Monday, 29 November 2010

Ally O'Brien at Our School

On Mo 29 Nov at 7.30 pm in room 6 Ally O'Brien gave a talk at our school about public speaking. It was 30 minutes of tips on presentation skills, plus a couple of very short speeches as a demonstration. The students were pleasantly surprised by her wealth of knowledge and presentation skills.

Here you will find the notes she sent us:



If I am a scientist and I am speaking to other scientists, I will talk about theory or latest research. If I am talking to senior citizens, they would be interested in ‘Do Bio Yoghurts Work? or The Latest Innovations in Wheelchair Design’. If I am talking to children, I will choose ‘Dinosaur Skeletons or Aliens from Space’.

PRECIS, PRECIS, PRECIS. Eliminate excess words. Eg. “I read a very interesting article in a Science magazine last week which I think you would like to hear about it. It is about the life of fruit flies.” NO. Better to say: “Did you know that fruit flies have mad, passionate sex every lunchtime? It’s in the latest science magazine!”


1. Speak slowly and clearly. Do not say ‘djwonna’. Say “Do you want to”. Say it like the line from Shakespeare - To Be or Not to Be. That is the question’.

2. Use punctuation marks for vocal variety and understanding…. Pause for commas and full stops. Raise your voice for a question mark, project your voice and make it louder for an exclamation mark.

3. Know what you are going to say….. no ‘aahs and uhhms’ while you think what to say next.


Use these appropriately if it is a humorous speech or a sad one. If it is a business talk, do not ‘drone’ in monotone. Ask rhetorical questions, tell a joke, show a cartoon etc.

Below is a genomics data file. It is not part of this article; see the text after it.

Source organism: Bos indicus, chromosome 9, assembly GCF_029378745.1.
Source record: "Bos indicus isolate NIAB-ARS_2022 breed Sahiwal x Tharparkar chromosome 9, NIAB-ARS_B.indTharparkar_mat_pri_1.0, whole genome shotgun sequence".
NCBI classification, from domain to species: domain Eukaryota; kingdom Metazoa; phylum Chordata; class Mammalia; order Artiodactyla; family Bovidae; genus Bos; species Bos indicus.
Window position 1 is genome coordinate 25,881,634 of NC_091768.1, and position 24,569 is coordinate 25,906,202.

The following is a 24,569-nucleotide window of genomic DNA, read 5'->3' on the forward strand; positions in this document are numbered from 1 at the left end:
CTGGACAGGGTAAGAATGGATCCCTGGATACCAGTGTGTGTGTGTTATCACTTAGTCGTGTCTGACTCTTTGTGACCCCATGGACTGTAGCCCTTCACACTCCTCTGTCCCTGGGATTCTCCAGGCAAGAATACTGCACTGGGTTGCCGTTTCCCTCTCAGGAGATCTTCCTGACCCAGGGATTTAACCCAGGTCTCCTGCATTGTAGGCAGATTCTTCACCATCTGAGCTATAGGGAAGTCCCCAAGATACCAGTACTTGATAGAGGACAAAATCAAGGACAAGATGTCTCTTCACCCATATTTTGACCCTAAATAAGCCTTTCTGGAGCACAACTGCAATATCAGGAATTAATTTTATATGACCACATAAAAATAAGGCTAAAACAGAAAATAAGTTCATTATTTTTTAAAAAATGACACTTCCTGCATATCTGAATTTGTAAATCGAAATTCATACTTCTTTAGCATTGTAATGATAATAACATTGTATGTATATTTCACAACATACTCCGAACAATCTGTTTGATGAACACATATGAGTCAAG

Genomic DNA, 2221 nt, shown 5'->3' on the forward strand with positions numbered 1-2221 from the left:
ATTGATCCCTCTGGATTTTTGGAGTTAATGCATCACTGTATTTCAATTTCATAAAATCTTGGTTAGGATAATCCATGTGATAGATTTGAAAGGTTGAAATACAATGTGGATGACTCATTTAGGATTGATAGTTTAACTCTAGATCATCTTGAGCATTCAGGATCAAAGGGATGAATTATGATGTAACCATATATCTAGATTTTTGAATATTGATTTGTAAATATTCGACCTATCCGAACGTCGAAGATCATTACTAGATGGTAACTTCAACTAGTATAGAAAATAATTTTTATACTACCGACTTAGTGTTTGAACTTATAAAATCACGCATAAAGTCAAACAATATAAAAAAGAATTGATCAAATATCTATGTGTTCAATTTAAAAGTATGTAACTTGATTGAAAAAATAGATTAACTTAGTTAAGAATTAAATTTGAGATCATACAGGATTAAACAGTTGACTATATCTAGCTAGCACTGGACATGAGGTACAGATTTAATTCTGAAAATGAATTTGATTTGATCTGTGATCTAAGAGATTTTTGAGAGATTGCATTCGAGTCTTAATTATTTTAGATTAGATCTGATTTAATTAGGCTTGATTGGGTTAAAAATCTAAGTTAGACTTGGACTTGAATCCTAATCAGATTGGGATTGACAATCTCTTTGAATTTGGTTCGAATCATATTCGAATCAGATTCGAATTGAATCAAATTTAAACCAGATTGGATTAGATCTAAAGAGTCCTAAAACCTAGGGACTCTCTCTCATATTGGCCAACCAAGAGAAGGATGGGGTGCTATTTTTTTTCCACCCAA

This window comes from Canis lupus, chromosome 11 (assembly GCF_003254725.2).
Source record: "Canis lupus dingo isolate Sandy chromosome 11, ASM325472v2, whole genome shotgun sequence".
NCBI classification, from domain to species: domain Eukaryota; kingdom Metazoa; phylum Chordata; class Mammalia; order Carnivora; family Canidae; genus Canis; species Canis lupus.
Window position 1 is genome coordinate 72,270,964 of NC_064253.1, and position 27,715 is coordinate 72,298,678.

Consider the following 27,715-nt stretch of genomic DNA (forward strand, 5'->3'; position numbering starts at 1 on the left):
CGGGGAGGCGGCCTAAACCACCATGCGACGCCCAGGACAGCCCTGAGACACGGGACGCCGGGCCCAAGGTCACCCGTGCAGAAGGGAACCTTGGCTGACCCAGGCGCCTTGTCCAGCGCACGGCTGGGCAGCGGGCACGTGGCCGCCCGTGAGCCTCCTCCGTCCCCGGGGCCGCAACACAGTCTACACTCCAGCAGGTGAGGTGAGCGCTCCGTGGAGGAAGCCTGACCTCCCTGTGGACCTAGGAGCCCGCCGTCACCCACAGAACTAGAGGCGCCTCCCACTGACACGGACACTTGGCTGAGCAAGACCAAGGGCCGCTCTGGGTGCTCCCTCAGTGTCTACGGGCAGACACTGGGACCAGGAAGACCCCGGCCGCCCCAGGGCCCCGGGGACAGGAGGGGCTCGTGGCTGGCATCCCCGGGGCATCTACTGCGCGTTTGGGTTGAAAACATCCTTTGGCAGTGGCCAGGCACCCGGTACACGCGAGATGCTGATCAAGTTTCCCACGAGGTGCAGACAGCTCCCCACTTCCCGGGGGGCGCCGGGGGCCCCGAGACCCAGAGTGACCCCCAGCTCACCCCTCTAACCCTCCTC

Try to include the whole room while you talk.


It is easy to cut and paste from a website and project it on to a screen. However…..

  1. Try not to use writing. It is impossible for a person to read and listen at the same time. You ‘lose’ your audience when they start reading. (If you have a title written, pause to allow time to read before talking again). It is better to use coloured bar codes/columns, cartoons or a scene. These only take a few seconds to look at.
  2. Make your visual big enough to see from the back of the room.
  3. DO NOT SPEAK TO THE BOARD! The audience cannot hear you when you turn away. The screen does not have ears!!
  4. You know what is on the screen because you created it. Take one second to check it is the correct visual and then turn to face the audience again.


Do not take the whole written speech/presentation to the lectern. Make ‘memory jogging’ words – one word for a paragraph then, indented, one word for each point you want to make. Use large bold print. If you forget something, it is easy to glance down at the words and not ‘lose’ your audience. Practice your speech/presentation by talking to the wall beforehand so you know how it ‘flows’ and which point comes next. Do not try to remember it word for word or it comes out like a recitation! I

Try to grab your audience with the first sentence and keep them with you all the way. Make your last sentence memorable and don’t drop your voice level till the last word!

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